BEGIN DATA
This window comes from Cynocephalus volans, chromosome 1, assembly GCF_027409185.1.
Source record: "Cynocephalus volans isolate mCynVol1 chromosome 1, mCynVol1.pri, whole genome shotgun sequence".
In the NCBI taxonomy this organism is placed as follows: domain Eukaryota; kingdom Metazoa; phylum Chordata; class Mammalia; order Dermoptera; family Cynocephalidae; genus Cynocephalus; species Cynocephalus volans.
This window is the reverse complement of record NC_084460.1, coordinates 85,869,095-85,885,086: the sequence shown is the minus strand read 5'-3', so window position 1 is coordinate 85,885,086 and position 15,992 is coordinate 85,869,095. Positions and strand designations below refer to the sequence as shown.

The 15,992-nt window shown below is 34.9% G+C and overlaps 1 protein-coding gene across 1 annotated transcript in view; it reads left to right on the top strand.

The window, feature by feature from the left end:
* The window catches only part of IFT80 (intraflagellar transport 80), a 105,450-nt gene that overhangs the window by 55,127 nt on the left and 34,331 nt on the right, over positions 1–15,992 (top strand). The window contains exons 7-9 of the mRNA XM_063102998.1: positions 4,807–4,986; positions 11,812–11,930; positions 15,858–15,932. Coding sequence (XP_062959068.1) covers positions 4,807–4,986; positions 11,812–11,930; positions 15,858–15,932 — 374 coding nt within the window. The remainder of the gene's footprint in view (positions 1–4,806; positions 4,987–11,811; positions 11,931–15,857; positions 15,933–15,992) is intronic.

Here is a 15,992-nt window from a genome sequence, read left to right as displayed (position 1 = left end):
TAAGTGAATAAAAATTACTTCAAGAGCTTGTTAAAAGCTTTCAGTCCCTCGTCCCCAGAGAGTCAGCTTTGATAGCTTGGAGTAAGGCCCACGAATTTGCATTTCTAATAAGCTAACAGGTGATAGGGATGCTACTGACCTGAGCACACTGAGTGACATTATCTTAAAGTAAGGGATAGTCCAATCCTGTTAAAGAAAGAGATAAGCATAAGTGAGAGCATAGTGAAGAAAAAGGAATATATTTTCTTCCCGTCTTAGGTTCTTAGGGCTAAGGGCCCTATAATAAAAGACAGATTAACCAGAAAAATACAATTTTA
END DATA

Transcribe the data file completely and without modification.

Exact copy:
This window comes from Cynocephalus volans, chromosome 1, assembly GCF_027409185.1.
Source record: "Cynocephalus volans isolate mCynVol1 chromosome 1, mCynVol1.pri, whole genome shotgun sequence".
In the NCBI taxonomy this organism is placed as follows: domain Eukaryota; kingdom Metazoa; phylum Chordata; class Mammalia; order Dermoptera; family Cynocephalidae; genus Cynocephalus; species Cynocephalus volans.
This window is the reverse complement of record NC_084460.1, coordinates 85,869,095-85,885,086: the sequence shown is the minus strand read 5'-3', so window position 1 is coordinate 85,885,086 and position 15,992 is coordinate 85,869,095. Positions and strand designations below refer to the sequence as shown.

The 15,992-nt window shown below is 34.9% G+C and overlaps 1 protein-coding gene across 1 annotated transcript in view; it reads left to right on the top strand.

The window, feature by feature from the left end:
* The window catches only part of IFT80 (intraflagellar transport 80), a 105,450-nt gene that overhangs the window by 55,127 nt on the left and 34,331 nt on the right, over positions 1–15,992 (top strand). The window contains exons 7-9 of the mRNA XM_063102998.1: positions 4,807–4,986; positions 11,812–11,930; positions 15,858–15,932. Coding sequence (XP_062959068.1) covers positions 4,807–4,986; positions 11,812–11,930; positions 15,858–15,932 — 374 coding nt within the window. The remainder of the gene's footprint in view (positions 1–4,806; positions 4,987–11,811; positions 11,931–15,857; positions 15,933–15,992) is intronic.

Here is a 15,992-nt window from a genome sequence, read left to right as displayed (position 1 = left end):
TAAGTGAATAAAAATTACTTCAAGAGCTTGTTAAAAGCTTTCAGTCCCTCGTCCCCAGAGAGTCAGCTTTGATAGCTTGGAGTAAGGCCCACGAATTTGCATTTCTAATAAGCTAACAGGTGATAGGGATGCTACTGACCTGAGCACACTGAGTGACATTATCTTAAAGTAAGGGATAGTCCAATCCTGTTAAAGAAAGAGATAAGCATAAGTGAGAGCATAGTGAAGAAAAAGGAATATATTTTCTTCCCGTCTTAGGTTCTTAGGGCTAAGGGCCCTATAATAAAAGACAGATTAACCAGAAAAATACAATTTTA